People have come to expect the worst from many companies they work with. When you hear about a big company covering up a data breach or attempting to silence employees that complain about harsh working conditions, are you ever surprised?
You can set yourself apart by embracing radical honesty. Some brands are already doing this with their content marketing and seeing great success. Publishing about your failures, providing the numbers about where your earnings go, sharing employee salary information, or even highlighting use cases where your competitor’s product is a better choice are all ways to boldly tell your audience who you are.
Someone who’s just as upfront about their flaws as their strengths will always be more trustworthy than someone’s who’s all bluster. If you’re not ashamed to admit the truth, even in areas where it’s not entirely flattering, that shows your audience that they can trust what you have to say.
Build Trust, Build Business
For the customers that will never meet you in person, you need to find a way to still connect with them as a human being. Content marketing provides that opportunity and enables you to build relationships with your audience while demonstrating all the reasons they can trust you. That’s more valuable than just making a sale, it’s the path to creating loyal customers.
Find the post on the HostGator Blog
The post Use a Website Builder to Create Your eCommerce Site in 8 Steps appeared first on HostGator Blog.
Today building an online store is easier than ever. As a result, eCommerce stores have been exploding in popularity.
Before, you’d need to hire a professional developer to build the complex elements required to sell products online. But, with today’s web builders you can literally drag and drop your way towards creating your first eCommerce store.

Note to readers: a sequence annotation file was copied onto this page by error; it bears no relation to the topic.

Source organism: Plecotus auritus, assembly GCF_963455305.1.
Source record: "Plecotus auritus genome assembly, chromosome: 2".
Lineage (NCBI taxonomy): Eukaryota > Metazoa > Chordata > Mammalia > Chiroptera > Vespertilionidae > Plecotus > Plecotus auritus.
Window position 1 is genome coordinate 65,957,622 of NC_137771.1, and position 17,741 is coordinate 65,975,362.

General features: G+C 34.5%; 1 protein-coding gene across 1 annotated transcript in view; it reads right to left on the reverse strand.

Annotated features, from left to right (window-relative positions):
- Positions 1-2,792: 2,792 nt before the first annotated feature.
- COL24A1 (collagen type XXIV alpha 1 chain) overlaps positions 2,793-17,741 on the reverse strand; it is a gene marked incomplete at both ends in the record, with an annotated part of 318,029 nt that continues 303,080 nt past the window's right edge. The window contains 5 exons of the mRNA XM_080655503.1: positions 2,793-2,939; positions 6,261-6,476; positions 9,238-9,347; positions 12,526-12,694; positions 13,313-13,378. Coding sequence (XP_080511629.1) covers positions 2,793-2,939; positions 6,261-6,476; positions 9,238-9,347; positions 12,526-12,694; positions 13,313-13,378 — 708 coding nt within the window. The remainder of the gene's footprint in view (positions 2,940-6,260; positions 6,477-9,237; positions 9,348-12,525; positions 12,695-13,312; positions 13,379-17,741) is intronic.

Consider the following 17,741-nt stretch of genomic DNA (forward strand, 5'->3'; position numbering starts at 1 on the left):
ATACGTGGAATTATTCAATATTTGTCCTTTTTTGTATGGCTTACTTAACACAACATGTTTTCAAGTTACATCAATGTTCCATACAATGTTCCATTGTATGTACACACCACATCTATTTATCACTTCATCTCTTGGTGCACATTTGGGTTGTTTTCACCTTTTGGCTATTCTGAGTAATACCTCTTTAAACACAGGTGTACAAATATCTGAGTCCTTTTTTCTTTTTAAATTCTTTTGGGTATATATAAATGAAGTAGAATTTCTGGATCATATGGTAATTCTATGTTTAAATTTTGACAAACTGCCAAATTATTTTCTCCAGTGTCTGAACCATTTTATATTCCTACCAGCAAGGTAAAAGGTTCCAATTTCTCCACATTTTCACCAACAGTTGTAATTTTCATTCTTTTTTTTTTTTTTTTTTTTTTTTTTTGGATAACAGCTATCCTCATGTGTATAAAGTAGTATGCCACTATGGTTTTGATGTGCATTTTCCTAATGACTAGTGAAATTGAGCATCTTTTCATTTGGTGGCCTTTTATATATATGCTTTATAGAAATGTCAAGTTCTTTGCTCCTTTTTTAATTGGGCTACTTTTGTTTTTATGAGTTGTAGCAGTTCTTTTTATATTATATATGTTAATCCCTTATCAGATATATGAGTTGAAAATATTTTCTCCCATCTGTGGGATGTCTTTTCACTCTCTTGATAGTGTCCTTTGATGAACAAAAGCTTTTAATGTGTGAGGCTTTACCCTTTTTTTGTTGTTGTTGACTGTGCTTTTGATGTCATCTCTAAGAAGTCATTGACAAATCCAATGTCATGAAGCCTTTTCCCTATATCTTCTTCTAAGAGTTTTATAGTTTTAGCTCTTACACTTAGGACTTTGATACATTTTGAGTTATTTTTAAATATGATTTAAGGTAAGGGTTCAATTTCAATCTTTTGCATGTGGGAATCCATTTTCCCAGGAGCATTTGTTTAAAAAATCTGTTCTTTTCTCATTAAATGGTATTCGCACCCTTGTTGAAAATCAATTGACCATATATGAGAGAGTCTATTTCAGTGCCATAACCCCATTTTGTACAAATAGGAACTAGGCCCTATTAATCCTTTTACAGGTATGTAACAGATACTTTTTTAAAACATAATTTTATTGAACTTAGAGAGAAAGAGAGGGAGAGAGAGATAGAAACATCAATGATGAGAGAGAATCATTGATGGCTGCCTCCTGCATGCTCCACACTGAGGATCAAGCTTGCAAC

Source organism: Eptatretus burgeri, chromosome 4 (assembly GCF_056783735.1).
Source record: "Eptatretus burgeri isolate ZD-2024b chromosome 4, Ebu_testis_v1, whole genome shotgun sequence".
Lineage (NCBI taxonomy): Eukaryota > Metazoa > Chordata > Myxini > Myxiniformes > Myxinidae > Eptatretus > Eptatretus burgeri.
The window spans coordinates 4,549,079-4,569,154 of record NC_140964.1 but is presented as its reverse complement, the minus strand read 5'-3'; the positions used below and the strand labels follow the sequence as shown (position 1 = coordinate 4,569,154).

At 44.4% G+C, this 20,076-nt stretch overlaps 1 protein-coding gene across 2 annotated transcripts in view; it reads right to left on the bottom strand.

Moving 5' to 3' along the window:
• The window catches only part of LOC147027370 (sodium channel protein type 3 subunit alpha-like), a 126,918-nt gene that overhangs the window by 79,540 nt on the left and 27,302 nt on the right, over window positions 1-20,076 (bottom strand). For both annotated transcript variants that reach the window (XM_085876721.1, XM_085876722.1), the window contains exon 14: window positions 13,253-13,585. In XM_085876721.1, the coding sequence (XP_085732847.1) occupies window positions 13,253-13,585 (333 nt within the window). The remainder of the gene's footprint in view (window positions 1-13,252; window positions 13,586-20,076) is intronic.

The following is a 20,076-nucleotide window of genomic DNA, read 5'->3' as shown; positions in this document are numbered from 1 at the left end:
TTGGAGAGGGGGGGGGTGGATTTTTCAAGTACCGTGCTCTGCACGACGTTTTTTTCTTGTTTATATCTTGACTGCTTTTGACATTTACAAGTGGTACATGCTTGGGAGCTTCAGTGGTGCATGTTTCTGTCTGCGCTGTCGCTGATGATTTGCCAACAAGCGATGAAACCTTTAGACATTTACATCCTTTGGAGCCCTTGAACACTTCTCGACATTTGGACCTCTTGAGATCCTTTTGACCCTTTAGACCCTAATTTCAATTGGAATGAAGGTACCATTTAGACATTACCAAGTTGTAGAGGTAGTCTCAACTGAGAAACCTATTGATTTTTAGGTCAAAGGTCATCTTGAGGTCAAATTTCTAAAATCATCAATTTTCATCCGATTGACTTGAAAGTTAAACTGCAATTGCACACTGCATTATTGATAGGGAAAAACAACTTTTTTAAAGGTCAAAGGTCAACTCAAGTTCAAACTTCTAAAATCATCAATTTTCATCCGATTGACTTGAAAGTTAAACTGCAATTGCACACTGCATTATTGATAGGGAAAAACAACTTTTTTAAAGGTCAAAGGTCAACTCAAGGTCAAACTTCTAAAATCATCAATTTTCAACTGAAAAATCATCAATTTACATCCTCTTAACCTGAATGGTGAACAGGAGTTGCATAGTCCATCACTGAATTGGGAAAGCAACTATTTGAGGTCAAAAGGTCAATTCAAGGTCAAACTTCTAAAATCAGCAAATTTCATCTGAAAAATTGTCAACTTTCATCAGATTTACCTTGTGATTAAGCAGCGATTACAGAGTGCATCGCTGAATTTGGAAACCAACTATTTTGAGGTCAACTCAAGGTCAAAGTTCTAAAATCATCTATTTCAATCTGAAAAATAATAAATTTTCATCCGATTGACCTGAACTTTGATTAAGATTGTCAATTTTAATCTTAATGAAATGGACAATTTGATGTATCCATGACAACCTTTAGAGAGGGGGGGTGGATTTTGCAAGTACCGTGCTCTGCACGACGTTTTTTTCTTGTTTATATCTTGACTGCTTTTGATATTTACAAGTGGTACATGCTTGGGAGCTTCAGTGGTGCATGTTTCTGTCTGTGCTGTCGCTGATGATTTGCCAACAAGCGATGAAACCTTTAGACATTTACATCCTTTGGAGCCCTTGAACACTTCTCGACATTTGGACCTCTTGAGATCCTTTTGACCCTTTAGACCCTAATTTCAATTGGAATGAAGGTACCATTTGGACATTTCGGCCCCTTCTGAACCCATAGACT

Below you’ll learn how a website builder can help you build an eCommerce store in record time, the benefits to doing so, and the steps you’ll want to take to get started.
Why Use a Website Builder?
When you’re building an eCommerce store you have a lot on your plate. You not only have to research your market, name your store, determine what products you’re going to sell, set your prices, calculate shipping, and market your store, but you need to build a website on top of all that.
To make your life much easier, you can simply choose from dozens of professionally designed and created eCommerce themes available with a website builder. Then, all you have to do is customize them to your liking.
This will not only save you a ton of time, but it takes the guesswork out of designing a store that looks good and converts.
What to Look for in an eCommerce Website Builder
You’re going to have a lot of options to choose from when it comes to choosing the right eCommerce website builder for your needs. There are a ton website builders out there, but ultimately you’ll want to choose a builder that’s best suited to the needs and goals of your store.
Here are some features to keep an eye out for:
An extensive theme selection with niche-specific theme choices.
A selection of responsive themes that look good and function properly on any screen size.
A drag and drop builder to quickly customize your eCommerce site.
Bundled eCommerce features like inventory management and coupon creation.
A high-performance hosting environment behind the builder.
A solid support team to walk you through any issues.
Once you’ve settled upon an eCommerce website builder, it’s time to start creating your store.